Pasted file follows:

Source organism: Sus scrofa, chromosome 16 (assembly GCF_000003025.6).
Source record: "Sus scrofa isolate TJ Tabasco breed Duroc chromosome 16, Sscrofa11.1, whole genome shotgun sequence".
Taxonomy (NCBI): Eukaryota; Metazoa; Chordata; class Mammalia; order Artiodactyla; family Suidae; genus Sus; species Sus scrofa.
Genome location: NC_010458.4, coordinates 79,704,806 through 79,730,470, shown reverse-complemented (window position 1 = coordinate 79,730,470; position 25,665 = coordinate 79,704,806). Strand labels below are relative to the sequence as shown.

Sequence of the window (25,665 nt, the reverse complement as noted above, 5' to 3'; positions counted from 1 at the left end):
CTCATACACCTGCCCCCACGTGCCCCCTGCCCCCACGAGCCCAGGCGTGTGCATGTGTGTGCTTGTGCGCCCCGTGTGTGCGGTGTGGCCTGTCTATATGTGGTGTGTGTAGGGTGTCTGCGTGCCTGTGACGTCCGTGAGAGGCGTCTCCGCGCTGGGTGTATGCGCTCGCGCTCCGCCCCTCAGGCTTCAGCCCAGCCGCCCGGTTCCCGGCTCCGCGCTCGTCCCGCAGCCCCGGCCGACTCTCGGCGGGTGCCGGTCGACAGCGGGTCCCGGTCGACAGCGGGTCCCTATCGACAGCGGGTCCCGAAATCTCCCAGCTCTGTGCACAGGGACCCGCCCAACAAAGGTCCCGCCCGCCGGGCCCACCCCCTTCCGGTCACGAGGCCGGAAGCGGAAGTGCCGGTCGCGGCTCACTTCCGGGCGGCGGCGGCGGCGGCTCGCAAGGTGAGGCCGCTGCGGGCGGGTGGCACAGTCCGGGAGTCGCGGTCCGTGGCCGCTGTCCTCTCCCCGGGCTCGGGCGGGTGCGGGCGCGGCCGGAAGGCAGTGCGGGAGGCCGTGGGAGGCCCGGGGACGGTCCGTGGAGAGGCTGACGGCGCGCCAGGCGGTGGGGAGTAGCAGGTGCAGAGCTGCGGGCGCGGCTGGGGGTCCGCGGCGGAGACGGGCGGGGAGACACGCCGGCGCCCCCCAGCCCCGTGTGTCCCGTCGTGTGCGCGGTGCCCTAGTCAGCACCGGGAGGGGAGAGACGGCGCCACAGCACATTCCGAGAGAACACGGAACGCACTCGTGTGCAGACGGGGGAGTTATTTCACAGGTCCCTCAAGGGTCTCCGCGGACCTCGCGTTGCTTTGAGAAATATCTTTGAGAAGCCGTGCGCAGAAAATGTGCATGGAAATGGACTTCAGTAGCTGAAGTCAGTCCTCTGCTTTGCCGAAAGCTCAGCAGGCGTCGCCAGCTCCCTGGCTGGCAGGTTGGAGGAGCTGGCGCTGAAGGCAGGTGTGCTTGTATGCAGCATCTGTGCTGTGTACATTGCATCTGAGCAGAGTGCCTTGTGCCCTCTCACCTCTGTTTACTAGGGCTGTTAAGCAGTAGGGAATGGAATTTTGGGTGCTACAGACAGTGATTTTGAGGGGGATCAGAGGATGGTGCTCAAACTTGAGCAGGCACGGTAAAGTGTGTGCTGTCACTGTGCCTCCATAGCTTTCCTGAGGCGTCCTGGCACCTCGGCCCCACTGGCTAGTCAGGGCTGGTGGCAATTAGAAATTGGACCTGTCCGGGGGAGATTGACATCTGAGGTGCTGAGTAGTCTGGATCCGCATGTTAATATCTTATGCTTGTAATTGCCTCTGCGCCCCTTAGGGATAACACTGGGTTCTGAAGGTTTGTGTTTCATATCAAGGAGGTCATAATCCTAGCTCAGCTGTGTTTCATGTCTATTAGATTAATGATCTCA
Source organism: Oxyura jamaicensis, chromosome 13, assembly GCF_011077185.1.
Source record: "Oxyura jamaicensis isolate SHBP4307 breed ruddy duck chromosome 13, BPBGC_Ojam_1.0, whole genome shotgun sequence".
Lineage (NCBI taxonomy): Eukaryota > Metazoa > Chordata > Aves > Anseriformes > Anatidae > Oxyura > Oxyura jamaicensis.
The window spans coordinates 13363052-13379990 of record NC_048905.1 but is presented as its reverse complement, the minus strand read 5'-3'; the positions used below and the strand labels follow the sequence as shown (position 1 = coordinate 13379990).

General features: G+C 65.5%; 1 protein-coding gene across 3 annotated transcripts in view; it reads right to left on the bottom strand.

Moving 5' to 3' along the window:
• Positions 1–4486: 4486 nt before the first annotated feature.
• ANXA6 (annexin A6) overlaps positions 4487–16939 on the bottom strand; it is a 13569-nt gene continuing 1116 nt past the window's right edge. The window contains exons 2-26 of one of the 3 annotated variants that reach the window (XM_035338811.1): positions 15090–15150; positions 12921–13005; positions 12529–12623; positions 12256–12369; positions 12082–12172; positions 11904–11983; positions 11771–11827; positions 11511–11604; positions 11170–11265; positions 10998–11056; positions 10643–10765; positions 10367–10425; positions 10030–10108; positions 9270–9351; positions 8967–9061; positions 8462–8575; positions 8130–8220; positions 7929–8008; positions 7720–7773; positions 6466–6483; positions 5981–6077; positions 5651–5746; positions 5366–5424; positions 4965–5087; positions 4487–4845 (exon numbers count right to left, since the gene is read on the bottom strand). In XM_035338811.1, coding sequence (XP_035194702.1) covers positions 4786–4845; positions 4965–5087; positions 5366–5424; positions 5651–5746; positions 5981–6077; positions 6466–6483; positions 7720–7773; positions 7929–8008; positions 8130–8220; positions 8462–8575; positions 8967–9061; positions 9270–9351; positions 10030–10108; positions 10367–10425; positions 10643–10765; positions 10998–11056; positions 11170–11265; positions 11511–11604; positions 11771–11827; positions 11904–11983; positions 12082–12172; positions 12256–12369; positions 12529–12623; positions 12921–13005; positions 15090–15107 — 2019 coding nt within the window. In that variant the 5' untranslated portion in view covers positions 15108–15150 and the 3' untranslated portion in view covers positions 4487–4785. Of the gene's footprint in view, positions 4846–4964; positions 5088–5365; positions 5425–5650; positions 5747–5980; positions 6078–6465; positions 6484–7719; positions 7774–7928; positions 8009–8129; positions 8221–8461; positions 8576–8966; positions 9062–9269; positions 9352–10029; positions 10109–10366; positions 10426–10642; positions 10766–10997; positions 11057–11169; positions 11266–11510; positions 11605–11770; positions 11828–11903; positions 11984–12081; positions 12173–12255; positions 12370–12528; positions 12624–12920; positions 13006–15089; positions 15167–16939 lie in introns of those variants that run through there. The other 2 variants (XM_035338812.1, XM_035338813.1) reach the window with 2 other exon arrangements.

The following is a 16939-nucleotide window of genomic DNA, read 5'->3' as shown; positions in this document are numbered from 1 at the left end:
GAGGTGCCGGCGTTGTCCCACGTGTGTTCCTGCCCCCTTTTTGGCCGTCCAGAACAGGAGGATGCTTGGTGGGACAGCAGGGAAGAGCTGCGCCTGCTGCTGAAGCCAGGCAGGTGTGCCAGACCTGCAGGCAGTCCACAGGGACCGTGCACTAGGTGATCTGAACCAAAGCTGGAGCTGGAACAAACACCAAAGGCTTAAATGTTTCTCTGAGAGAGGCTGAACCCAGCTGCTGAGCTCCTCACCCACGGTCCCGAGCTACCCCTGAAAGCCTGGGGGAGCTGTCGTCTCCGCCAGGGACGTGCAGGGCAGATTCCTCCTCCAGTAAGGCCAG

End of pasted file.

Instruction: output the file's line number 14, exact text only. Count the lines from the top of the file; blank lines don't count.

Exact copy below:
• ANXA6 (annexin A6) overlaps positions 4487–16939 on the bottom strand; it is a 13569-nt gene continuing 1116 nt past the window's right edge. The window contains exons 2-26 of one of the 3 annotated variants that reach the window (XM_035338811.1): positions 15090–15150; positions 12921–13005; positions 12529–12623; positions 12256–12369; positions 12082–12172; positions 11904–11983; positions 11771–11827; positions 11511–11604; positions 11170–11265; positions 10998–11056; positions 10643–10765; positions 10367–10425; positions 10030–10108; positions 9270–9351; positions 8967–9061; positions 8462–8575; positions 8130–8220; positions 7929–8008; positions 7720–7773; positions 6466–6483; positions 5981–6077; positions 5651–5746; positions 5366–5424; positions 4965–5087; positions 4487–4845 (exon numbers count right to left, since the gene is read on the bottom strand). In XM_035338811.1, coding sequence (XP_035194702.1) covers positions 4786–4845; positions 4965–5087; positions 5366–5424; positions 5651–5746; positions 5981–6077; positions 6466–6483; positions 7720–7773; positions 7929–8008; positions 8130–8220; positions 8462–8575; positions 8967–9061; positions 9270–9351; positions 10030–10108; positions 10367–10425; positions 10643–10765; positions 10998–11056; positions 11170–11265; positions 11511–11604; positions 11771–11827; positions 11904–11983; positions 12082–12172; positions 12256–12369; positions 12529–12623; positions 12921–13005; positions 15090–15107 — 2019 coding nt within the window. In that variant the 5' untranslated portion in view covers positions 15108–15150 and the 3' untranslated portion in view covers positions 4487–4785. Of the gene's footprint in view, positions 4846–4964; positions 5088–5365; positions 5425–5650; positions 5747–5980; positions 6078–6465; positions 6484–7719; positions 7774–7928; positions 8009–8129; positions 8221–8461; positions 8576–8966; positions 9062–9269; positions 9352–10029; positions 10109–10366; positions 10426–10642; positions 10766–10997; positions 11057–11169; positions 11266–11510; positions 11605–11770; positions 11828–11903; positions 11984–12081; positions 12173–12255; positions 12370–12528; positions 12624–12920; positions 13006–15089; positions 15167–16939 lie in introns of those variants that run through there. The other 2 variants (XM_035338812.1, XM_035338813.1) reach the window with 2 other exon arrangements.